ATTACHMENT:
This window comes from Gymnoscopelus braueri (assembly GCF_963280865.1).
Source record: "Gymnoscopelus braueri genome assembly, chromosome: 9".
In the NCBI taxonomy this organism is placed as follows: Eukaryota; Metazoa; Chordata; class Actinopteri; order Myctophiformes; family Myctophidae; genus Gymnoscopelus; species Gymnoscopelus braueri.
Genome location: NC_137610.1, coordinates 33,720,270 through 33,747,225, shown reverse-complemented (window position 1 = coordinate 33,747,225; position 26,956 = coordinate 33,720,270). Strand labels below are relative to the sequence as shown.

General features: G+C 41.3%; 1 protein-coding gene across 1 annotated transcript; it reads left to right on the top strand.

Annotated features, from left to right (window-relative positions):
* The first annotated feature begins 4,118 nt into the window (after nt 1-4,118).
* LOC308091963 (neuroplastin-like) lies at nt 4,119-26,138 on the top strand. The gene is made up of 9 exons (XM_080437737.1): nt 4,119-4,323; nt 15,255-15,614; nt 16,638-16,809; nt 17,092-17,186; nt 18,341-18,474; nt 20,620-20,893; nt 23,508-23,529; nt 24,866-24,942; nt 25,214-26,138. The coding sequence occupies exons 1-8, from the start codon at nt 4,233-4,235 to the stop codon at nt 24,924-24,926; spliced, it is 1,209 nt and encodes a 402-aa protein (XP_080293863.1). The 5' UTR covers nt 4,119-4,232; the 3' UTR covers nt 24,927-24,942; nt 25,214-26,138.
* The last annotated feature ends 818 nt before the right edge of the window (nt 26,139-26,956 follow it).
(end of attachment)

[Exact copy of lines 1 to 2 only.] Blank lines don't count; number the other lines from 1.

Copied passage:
This window comes from Gymnoscopelus braueri (assembly GCF_963280865.1).
Source record: "Gymnoscopelus braueri genome assembly, chromosome: 9".